The judges for moot court can be law professors, attorneys, or members of the judiciary. Judges can ask questions at any time during the presentation, and students must respond. They need to understand the facts of the case, their arguments, and the arguments of the opposing side.
When I sent a card to my husband's moot court partner and his wife on the occasion of their wedding anniversary recently, it reminded me of the agony that led up to the day of the actual arguments, as they reviewed together and prepared for that momentous occasion. (As I thought of it, I was again grateful that my husband had encountered this young man on the first day of law school, because he taught him how to study, something he had never needed to do in high school, and didn't do much of in college.) I think it was their last year of law school; it seemed to be gathered up with finals and graduation practice and even a little bit of spring fever. I went with my father-in-law and the father of my husband's partner and my memories are all gray: it was evening, the room seemed dark where the arguments were presented and my recollection is that every man was wearing a gray suit. I had given up my gray nun dress so I was probably the only spot of color there.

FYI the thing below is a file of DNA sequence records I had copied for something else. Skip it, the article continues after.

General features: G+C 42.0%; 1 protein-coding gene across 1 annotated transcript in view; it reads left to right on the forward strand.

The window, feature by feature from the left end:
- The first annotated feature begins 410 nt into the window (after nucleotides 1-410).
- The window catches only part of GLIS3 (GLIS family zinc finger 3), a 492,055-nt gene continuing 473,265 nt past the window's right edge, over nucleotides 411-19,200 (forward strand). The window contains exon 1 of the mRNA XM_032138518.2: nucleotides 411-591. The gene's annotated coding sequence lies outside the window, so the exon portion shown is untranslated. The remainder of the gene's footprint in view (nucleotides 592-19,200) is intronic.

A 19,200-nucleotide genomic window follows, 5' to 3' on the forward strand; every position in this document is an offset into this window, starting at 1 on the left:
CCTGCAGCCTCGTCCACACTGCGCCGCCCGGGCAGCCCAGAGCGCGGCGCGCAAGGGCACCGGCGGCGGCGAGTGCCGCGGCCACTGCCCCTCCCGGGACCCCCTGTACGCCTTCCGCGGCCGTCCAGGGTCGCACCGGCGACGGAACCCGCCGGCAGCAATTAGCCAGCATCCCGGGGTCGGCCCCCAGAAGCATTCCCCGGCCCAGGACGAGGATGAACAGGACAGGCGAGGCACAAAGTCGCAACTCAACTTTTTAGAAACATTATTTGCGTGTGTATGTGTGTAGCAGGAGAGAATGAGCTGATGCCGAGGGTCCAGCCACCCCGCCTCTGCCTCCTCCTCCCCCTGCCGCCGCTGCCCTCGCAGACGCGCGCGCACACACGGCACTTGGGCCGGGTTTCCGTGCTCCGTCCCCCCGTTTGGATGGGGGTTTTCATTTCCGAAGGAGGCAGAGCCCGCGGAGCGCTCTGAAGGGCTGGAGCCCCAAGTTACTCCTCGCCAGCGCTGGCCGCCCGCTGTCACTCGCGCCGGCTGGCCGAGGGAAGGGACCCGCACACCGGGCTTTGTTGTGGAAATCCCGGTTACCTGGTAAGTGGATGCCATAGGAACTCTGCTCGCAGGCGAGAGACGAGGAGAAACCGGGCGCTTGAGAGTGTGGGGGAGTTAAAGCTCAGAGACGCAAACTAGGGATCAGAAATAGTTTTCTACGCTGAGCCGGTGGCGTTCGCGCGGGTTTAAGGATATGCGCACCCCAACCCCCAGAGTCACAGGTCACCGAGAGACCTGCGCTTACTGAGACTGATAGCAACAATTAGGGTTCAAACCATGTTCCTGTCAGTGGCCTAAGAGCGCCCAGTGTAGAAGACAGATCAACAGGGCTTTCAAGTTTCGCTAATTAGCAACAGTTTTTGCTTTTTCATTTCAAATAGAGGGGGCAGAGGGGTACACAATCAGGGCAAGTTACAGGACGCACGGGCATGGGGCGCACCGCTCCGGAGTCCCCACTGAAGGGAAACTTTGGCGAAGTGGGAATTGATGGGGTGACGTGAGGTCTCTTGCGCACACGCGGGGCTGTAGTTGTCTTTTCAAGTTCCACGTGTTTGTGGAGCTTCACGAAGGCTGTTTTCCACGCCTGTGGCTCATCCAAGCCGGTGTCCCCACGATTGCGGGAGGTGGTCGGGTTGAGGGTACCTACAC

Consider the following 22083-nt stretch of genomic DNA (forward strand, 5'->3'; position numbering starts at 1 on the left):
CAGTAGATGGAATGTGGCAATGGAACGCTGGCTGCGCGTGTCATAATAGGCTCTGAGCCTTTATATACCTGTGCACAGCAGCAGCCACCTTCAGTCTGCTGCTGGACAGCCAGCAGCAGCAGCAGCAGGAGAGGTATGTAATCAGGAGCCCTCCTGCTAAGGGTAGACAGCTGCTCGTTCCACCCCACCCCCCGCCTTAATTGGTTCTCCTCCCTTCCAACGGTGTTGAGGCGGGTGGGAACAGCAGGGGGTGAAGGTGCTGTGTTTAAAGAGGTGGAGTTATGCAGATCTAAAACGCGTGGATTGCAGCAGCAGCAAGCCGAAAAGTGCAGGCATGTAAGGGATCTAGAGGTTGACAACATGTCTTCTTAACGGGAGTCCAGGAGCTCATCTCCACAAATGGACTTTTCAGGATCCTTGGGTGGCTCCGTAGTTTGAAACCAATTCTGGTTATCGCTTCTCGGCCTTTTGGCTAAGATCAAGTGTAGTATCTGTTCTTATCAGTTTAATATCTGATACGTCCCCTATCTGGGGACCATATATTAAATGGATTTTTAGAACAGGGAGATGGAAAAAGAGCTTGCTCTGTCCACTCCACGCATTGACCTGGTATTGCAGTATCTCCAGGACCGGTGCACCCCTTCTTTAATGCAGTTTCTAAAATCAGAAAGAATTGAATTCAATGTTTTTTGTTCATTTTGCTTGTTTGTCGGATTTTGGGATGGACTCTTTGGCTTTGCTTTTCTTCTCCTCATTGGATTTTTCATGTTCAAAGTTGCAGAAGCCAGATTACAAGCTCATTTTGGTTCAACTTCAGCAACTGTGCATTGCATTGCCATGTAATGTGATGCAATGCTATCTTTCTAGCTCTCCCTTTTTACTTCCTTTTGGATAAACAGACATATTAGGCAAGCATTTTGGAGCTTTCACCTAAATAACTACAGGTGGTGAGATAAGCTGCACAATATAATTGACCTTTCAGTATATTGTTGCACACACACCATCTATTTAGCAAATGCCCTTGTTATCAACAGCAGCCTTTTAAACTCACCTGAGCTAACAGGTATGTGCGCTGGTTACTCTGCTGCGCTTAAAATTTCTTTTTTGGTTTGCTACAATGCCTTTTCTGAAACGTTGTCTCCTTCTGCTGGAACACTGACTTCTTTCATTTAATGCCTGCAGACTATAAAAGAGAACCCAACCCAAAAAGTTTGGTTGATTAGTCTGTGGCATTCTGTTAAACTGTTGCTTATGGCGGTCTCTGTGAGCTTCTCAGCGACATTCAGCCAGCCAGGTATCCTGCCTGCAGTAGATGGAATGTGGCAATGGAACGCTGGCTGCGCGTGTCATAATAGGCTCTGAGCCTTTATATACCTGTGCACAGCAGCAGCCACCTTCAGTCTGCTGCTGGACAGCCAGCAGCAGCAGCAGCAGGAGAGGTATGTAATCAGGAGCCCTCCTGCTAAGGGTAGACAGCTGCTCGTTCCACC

I don't remember if it was a competition, as many moot courts are, but I am fairly sure that they were told that they had done well, because we all went out to dinner together afterwards, the fathers congratulating the sons and everyone in a benevolent mood. It was one more milestone on the way to my husband becoming a real lawyer. His coolness as he delivered his arguments and answered questions was a good predictor of his performance as a litigator after he passed the Bar Exam and started working at a law firm, when it seemed as if real life had finally begun!